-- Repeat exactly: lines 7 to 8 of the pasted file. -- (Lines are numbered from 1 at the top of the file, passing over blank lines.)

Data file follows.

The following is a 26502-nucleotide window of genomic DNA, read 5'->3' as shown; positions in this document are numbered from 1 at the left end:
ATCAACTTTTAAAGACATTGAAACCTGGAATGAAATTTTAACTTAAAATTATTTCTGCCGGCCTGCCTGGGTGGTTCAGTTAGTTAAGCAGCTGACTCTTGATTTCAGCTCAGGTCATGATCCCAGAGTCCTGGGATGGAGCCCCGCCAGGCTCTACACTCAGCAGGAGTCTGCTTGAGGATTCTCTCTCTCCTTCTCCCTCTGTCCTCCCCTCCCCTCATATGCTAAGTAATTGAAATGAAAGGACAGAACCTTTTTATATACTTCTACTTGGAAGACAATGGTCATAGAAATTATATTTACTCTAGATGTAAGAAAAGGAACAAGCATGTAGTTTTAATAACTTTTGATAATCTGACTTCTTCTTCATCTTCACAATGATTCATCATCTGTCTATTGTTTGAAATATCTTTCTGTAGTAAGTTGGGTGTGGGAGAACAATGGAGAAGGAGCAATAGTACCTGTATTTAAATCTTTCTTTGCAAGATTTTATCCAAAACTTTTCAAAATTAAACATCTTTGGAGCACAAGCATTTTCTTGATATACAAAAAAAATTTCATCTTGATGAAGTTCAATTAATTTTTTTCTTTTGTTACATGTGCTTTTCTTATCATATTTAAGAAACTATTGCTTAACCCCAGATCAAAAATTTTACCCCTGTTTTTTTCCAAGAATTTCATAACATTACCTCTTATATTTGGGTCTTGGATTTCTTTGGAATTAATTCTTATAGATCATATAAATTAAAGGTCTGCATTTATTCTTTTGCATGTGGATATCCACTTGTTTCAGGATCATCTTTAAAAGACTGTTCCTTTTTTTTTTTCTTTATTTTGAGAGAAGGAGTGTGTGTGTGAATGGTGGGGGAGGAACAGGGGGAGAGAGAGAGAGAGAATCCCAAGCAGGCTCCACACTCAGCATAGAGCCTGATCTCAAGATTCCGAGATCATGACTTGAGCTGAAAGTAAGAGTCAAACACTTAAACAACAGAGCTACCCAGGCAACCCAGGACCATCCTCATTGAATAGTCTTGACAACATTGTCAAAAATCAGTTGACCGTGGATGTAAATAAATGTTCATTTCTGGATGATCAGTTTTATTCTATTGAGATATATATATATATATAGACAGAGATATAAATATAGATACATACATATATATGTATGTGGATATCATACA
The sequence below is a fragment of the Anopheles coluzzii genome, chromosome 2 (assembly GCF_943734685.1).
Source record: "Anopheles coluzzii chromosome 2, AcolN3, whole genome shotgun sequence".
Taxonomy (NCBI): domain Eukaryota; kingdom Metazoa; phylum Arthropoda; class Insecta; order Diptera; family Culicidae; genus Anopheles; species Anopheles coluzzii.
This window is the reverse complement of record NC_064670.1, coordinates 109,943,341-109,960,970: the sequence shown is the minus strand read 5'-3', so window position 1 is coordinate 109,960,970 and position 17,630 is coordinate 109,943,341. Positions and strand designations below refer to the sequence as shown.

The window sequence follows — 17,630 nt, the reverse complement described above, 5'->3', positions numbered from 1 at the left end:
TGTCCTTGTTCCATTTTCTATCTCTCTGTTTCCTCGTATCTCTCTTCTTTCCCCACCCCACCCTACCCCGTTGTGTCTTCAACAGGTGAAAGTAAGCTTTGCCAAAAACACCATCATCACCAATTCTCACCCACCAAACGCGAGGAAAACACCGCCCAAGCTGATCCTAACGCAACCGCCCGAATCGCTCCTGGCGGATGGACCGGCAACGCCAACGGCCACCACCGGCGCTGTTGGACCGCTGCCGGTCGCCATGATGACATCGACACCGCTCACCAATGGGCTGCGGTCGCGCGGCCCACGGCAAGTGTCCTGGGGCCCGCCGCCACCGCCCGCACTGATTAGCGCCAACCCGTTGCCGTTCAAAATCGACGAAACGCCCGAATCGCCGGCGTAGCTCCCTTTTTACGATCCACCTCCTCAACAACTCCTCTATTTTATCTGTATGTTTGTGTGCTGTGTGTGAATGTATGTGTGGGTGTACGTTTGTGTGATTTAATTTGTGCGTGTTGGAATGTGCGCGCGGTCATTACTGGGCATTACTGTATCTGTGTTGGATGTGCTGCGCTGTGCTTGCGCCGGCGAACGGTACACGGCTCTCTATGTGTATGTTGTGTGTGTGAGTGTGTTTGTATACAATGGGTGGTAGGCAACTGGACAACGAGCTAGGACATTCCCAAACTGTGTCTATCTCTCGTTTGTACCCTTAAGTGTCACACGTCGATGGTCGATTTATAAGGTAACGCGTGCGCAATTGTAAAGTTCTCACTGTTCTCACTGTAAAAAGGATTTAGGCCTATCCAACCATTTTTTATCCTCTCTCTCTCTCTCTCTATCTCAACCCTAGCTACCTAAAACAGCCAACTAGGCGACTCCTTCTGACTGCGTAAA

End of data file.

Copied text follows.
The window sequence follows — 17,630 nt, the reverse complement described above, 5'->3', positions numbered from 1 at the left end:
TGTCCTTGTTCCATTTTCTATCTCTCTGTTTCCTCGTATCTCTCTTCTTTCCCCACCCCACCCTACCCCGTTGTGTCTTCAACAGGTGAAAGTAAGCTTTGCCAAAAACACCATCATCACCAATTCTCACCCACCAAACGCGAGGAAAACACCGCCCAAGCTGATCCTAACGCAACCGCCCGAATCGCTCCTGGCGGATGGACCGGCAACGCCAACGGCCACCACCGGCGCTGTTGGACCGCTGCCGGTCGCCATGATGACATCGACACCGCTCACCAATGGGCTGCGGTCGCGCGGCCCACGGCAAGTGTCCTGGGGCCCGCCGCCACCGCCCGCACTGATTAGCGCCAACCCGTTGCCGTTCAAAATCGACGAAACGCCCGAATCGCCGGCGTAGCTCCCTTTTTACGATCCACCTCCTCAACAACTCCTCTATTTTATCTGTATGTTTGTGTGCTGTGTGTGAATGTATGTGTGGGTGTACGTTTGTGTGATTTAATTTGTGCGTGTTGGAATGTGCGCGCGGTCATTACTGGGCATTACTGTATCTGTGTTGGATGTGCTGCGCTGTGCTTGCGCCGGCGAACGGTACACGGCTCTCTATGTGTATGTTGTGTGTGTGAGTGTGTTTGTATACAATGGGTGGTAGGCAACTGGACAACGAGCTAGGACATTCCCAAACTGTGTCTATCTCTCGTTTGTACCCTTAAGTGTCACACGTCGATGGTCGATTTATAAGGTAACGCGTGCGCAATTGTAAAGTTCTCACTGTTCTCACTGTAAAAAGGATTTAGGCCTATCCAACCATTTTTTATCCTCTCTCTCTCTCTCTCTATCTCAACCCTAGCTACCTAAAACAGCCAACTAGGCGACTCCTTCTGACTGCGTAAA